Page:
By Leslie C. Halpern
In this biographical drama, writer-director-producer-actor Nate Parker portrays Nat Turner, a literate slave who transformed from peace-loving preacher to brutal slave revolt leader. Filmed in Savannah, Georgia, (which substituted for 1831 Southampton County, Virginia), The Birth of a Nation follows events preceding the Turner-led slave rebellion that lasted 48 hours and resulted in the death of hundreds – about 60 white slave owners and more than 100 blacks.
Growing up as a slave with his parents and grandmother on the Turner plantation, Nat was treated with relative kindness by the family when they realized his intelligence and spirituality. Allowed to play with the family’s son, Samuel (Armie Hammer), get tutored in reading the bible, and briefly live inside the mansion with the family, Nat enjoyed privileges given to very few slaves at that time. After Mr. Turner’s death, however, things changed for the worse.
A Preacher to Other Slaves
The Turner family became strapped for money, which led Samuel (now a young man running the plantation) to sell Nat’s services as a preacher to other slave owners. Nat was forced to preach tolerance and servitude to other slaves living under horrendous conditions under cruel plantation owners. Eventually his preaching changed from being a passion to unite people in love to a passion to unite people in revolt.
After witnessing the deplorable conditions at other plantations, dealing with the aftermath of a brutal sexual assault on his wife, Cherry, (Aja Naomi King), and enduring a merciless whipping for baptizing a white man on Turner’s property (thus making Samuel a laughingstock among other slave owners), Nat experiences a drastic change of heart. This decision is fueled in part by his life-long visions and dreams of his African tribal ancestry, which marked him as the chosen one because of three vertical moles on his chest. These strange visions help inspire his secret plans to violently revolt against the slave owners – a rebellion doomed before it ever began.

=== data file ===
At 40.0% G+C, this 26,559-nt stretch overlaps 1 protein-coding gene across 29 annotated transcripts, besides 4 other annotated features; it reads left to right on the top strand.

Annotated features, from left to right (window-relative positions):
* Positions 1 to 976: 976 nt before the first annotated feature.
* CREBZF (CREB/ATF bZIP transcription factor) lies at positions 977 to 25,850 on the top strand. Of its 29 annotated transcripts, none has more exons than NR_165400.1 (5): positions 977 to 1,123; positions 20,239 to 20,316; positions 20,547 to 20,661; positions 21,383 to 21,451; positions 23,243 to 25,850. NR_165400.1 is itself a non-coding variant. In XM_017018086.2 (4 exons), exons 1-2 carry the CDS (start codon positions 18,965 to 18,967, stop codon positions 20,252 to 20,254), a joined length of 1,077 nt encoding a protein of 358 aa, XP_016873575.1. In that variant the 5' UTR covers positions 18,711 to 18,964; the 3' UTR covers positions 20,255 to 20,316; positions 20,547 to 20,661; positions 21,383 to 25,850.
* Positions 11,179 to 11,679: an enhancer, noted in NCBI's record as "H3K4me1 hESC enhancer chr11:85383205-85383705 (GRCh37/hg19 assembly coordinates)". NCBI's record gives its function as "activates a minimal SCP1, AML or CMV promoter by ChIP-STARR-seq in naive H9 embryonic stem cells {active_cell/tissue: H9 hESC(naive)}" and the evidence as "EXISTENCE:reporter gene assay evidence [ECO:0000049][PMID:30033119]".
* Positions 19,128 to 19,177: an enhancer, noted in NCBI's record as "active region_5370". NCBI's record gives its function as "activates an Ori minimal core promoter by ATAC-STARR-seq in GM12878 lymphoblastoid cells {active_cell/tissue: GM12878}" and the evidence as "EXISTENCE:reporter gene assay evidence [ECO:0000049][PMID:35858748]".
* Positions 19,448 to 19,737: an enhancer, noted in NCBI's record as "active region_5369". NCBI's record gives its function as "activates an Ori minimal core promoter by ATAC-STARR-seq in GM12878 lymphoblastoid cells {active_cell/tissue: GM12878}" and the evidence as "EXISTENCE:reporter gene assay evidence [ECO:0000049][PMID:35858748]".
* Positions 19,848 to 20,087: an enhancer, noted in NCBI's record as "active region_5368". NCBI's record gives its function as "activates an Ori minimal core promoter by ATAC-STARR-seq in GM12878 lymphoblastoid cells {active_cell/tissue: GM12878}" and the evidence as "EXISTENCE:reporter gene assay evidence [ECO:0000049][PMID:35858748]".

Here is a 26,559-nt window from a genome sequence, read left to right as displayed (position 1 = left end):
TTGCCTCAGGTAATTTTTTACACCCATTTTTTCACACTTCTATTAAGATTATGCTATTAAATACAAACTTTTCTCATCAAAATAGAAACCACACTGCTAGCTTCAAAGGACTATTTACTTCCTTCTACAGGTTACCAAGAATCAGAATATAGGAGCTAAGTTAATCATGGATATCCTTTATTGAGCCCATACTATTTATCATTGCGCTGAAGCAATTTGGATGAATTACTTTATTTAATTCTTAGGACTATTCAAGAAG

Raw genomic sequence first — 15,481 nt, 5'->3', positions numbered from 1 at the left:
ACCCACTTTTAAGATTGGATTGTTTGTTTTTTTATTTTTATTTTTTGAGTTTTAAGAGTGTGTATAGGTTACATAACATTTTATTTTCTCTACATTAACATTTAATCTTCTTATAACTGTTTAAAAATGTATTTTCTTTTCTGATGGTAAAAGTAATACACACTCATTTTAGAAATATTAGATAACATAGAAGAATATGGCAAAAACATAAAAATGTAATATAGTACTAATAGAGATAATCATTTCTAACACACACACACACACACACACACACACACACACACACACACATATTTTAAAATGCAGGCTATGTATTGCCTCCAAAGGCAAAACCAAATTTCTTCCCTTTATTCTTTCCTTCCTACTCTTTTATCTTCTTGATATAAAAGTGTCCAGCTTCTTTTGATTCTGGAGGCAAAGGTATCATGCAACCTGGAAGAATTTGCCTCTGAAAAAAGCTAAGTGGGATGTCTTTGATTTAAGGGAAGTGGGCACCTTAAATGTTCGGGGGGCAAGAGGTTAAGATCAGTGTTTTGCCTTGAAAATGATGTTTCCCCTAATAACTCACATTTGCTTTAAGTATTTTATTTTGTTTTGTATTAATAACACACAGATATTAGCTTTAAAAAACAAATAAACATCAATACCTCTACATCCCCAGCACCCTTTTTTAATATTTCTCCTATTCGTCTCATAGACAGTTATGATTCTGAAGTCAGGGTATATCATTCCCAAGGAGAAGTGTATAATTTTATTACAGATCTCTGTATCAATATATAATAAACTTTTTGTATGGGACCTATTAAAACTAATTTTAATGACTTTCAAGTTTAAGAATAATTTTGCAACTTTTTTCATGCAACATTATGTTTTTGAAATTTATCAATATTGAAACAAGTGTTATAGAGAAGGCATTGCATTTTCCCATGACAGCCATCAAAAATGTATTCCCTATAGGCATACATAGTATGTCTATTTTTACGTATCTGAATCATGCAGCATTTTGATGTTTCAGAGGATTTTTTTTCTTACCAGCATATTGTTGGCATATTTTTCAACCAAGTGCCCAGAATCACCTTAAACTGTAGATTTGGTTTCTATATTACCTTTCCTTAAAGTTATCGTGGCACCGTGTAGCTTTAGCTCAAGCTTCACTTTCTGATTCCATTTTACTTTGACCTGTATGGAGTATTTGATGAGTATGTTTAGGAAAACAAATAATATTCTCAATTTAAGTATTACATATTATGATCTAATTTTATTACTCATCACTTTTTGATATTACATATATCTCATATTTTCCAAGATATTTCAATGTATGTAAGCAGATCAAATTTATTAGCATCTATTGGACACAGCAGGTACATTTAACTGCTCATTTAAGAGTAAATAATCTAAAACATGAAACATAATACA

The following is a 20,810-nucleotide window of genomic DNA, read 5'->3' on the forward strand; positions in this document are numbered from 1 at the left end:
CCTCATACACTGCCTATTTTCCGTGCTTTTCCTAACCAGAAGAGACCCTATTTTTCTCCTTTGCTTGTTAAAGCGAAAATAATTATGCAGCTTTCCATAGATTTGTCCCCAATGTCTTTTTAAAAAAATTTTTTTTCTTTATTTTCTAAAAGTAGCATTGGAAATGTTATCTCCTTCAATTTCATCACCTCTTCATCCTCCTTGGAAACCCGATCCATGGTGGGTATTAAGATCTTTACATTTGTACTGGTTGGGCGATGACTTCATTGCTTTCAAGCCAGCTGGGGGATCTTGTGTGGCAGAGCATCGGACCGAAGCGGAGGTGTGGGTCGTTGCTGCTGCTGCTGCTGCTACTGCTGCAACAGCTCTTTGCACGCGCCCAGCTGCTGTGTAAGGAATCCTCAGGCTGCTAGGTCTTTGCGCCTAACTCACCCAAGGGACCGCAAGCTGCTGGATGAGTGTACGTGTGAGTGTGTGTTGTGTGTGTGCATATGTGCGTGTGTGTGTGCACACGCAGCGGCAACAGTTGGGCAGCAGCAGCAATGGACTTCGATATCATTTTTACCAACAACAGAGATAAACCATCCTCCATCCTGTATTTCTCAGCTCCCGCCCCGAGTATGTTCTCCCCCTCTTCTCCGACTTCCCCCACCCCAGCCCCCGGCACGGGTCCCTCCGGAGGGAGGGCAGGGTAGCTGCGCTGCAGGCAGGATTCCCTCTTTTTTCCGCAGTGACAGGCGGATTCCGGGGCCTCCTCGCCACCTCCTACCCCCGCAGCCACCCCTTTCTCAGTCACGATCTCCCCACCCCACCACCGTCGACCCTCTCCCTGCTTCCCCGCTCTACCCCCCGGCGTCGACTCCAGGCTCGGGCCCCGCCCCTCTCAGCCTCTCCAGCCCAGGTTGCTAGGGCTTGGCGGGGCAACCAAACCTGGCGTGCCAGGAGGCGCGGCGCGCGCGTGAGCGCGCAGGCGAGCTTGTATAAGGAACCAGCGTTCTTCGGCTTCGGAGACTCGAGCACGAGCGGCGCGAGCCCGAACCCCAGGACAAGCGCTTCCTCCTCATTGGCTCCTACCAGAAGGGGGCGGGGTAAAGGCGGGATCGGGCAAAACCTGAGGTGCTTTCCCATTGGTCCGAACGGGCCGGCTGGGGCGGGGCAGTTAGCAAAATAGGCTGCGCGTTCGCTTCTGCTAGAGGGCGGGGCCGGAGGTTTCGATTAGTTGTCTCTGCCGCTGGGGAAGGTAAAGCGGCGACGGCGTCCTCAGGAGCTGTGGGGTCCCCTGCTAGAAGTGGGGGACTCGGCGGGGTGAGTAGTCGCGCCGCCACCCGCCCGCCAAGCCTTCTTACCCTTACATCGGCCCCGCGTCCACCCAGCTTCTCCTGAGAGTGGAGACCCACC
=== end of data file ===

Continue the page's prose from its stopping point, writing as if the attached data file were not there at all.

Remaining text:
Though the acting is excellent all around, the visions are just one of a few clunky directorial elements, which include recurrent Christ symbolism regarding the Nat Turner character. Was he a hero when he promoted peace? Was he a hero when he promoted violence? Was he ever a hero at all or merely an ordinary man in extraordinary circumstances?
The movie comes with built-in controversy. Between the brutally violent content, spiritual overtones that promote vengeance, inevitable comparisons to the superior 12 Years a Slave, Parker’s 1999 rape accusation, and the racial injustice and ethnic stereotypes depicted in the film, everyone has something to talk about. As a historical account of one man’s fight to end slavery – by whatever means necessary – it’s a solid piece of filmmaking that shares a story not everyone has heard. Perhaps even more importantly, it’s an excellent launching point for discussion about ideology, morality, and spirituality.
The Birth of a Nation
- Based on a true story, slave preacher Nat Turner orchestrates a brutal uprising among slaves in Southampton, Virginia in 1831.
- Stars: Nate Parker, Armie Hammer, Aja Naomi King, Penelope Ann Miller, Gabrielle Union, Jackie Earle Haley, Aunjanue Ellis, Mark Boone Junior, Colman Domingo
- Director: Nate Parker
- Genre: Biographical Drama
- Run Time: 120 minutes
- MPAA Rating: R (for disturbing violent content, and some brief nudity)